Proving that Bird was rather foolishly overlooked for the recent compilation album The Lost Notebooks of Hank Williams is a brilliant cover of the folk song "Railroad Bill." While Bird keeps his experimentation in check, traces of his signature looped audio and reverb are everywhere. The track sits directly beside the efforts of Jack White, Billy Bragg, and Wilco, employing modern style and classic sound to recapture the spirit of a track otherwise passed in back porch sessions. "Railroad Bill" is a legend passed down from the South, a once true story of a particularly violent traincar outlaw who terrorized Alabama in the late 1800s. Bird puts light spin on the song, a welcome change to a typically bleak topic.

Andrew Bird translates the Appalachia sound directly into one of his new songs, "Something Biblical." A tale of a dry spell and lost love, "Something Biblical" combines easily digested Bible references (such as a 50 year flood and "apples from the Earth") and a chorus begging for water during a "dry county" drought. All the while, nothing can change, leaving the plea as little more than a dream. The message is less than subtle, a lament for the lust for things impossible to have, but Bird's control and fluidity are more than intoxicating.

Again proving his ability to make chilling versions of legendary songs, Bird channels Townes Van Zandt in his reworking of "If I Needed You." A pure love song, the track retains all of its sincere sweetness, delicately laced with Bird's gentle violin. Surprisingly, the song ends well; love is found and the final verse is bliss. Just as the entirety of Hands of Glory proves, "If I Needed You" puts Andrew Bird's mastercraft on display. Bird is a mountain man reborn.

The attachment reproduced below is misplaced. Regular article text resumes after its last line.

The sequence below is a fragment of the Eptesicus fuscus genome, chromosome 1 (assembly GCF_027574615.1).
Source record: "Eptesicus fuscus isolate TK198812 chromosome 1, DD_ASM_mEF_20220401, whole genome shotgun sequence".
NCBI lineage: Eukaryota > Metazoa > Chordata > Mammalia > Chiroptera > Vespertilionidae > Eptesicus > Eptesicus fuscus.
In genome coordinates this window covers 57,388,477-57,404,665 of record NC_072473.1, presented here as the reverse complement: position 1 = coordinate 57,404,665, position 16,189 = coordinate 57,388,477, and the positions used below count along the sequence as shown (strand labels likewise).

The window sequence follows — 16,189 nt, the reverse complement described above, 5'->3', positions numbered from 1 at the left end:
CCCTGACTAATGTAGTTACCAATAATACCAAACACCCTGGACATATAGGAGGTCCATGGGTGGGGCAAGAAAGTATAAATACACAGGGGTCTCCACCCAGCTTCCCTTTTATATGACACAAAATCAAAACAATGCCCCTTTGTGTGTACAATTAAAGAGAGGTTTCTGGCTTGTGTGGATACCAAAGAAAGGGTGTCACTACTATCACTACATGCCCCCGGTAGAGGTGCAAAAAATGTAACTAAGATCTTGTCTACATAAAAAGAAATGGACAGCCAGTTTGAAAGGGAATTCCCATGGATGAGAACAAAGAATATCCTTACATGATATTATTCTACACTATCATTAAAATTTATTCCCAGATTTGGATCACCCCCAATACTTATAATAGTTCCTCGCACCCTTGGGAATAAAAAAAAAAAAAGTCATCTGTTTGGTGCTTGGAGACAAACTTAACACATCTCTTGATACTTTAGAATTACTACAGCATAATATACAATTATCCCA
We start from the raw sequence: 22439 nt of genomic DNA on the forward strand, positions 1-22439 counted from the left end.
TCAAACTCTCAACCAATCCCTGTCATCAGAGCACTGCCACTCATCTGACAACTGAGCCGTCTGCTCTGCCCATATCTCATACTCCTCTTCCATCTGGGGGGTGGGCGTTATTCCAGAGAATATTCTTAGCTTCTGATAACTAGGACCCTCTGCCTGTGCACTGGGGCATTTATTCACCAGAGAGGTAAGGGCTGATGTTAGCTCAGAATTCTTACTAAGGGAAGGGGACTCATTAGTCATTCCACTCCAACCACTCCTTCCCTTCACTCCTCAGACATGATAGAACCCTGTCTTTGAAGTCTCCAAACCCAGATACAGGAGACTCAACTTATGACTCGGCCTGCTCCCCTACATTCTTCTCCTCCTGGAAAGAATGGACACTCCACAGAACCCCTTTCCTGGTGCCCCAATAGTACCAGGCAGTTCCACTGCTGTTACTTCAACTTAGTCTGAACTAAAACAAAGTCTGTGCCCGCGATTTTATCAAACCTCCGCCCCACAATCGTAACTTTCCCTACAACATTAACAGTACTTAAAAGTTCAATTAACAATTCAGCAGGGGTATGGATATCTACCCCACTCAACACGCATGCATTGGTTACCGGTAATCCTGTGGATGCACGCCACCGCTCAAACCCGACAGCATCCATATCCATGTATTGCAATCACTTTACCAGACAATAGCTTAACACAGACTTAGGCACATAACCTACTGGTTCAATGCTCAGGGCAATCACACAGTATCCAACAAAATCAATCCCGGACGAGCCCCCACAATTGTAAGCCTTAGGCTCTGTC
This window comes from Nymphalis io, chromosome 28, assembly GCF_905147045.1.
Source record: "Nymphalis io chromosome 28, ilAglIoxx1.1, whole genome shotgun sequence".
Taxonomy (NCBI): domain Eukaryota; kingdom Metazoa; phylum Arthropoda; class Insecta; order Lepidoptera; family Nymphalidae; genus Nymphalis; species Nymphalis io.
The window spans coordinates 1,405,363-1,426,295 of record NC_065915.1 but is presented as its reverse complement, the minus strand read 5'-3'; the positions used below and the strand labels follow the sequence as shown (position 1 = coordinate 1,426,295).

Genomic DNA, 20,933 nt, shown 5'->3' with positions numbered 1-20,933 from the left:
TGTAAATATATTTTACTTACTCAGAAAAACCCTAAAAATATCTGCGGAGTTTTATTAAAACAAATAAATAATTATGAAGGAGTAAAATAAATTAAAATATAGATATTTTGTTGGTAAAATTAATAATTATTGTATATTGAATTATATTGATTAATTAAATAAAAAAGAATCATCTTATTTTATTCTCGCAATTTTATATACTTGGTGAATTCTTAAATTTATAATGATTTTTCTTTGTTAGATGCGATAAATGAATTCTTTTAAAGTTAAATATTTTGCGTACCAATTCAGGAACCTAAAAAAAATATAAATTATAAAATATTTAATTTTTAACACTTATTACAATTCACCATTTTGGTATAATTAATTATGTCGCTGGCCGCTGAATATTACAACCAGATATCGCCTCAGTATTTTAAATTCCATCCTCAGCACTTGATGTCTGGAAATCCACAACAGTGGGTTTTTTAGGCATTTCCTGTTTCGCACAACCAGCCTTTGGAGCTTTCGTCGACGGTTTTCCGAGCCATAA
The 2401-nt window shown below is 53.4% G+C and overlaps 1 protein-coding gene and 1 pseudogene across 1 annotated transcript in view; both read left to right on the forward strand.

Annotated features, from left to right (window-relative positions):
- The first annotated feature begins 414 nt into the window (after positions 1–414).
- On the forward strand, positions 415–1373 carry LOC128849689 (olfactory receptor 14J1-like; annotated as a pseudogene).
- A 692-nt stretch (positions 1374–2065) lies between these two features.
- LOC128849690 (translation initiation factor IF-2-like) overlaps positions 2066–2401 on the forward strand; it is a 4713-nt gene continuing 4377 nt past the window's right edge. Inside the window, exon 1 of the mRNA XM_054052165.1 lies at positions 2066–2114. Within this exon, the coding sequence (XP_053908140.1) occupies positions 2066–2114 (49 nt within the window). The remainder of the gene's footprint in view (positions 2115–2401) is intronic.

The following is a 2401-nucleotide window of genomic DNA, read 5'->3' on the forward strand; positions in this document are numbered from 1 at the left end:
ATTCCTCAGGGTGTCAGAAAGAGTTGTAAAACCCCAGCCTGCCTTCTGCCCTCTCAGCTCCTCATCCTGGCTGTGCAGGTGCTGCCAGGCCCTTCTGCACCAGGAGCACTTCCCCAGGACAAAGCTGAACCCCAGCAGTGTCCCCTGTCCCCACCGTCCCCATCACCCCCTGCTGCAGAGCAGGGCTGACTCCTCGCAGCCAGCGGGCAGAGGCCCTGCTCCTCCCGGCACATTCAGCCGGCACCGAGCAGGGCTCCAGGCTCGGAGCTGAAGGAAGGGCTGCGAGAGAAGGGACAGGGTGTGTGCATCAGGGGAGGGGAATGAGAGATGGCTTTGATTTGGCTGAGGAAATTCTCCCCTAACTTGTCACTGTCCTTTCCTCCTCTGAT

"Orpheo" is a continuation of Bird's work on Break It Yourself, "Orpheo Looks Back." In contrast to the wild, happy jaunt of the latter track, "Orpheo" is calculated and slow. Reading like poetry and using many of the same tropes, the song is a copy of the pastoral journey style of the late 18th century. Rather than reinterpret the form, Bird pays it complete homage, producing a modern adaptation with little attempt to "modernize." The journey is one both bitter and cheerful, full of "empty buildings" and "Greek columns," decidedly subdued and lazy but infectiously gentle and accessible. The album title, just like "Orpheo," leads back to real "Hands of Glory," the mummified relic of an executed criminal -- both are haunted reminders of the past with a bizarre appeal.

Bird was not content to end a signature album without a feature always present in his music: a sprawling, lengthy composition that tells a story without words. "Beyond the Valley of the Three White Horses" is the perfect close for Hands of Glory and, like the last puzzle piece, completes the image of a deeply conceptual album. Following the opening "Three White Horses," the empty expanse of death is given a fitting soundtrack: pure bliss. With the happiness of saying goodbye and moving on, Bird recasts a typically dreadful period as one to be cherished. The salute melts into the album with ease, slowly casting off from the listener, sparking Bird's famous loops and echoing forever.

Check out the lyrics and explanations to Andrew Bird's Hands of Glory on Stereo IQ:

Andrew Bird -- "Three White Horses Lyrics"
Andrew Bird -- "When That Helicopter Comes" Lyrics
Andrew Bird -- "Spirograph" Lyrics
Andrew Bird -- "Railroad Bill" Lyrics
Andrew Bird -- "Something Biblical" Lyrics
Andrew Bird -- "If I Needed You" Lyrics
Andrew Bird -- "Orpheo" Lyrics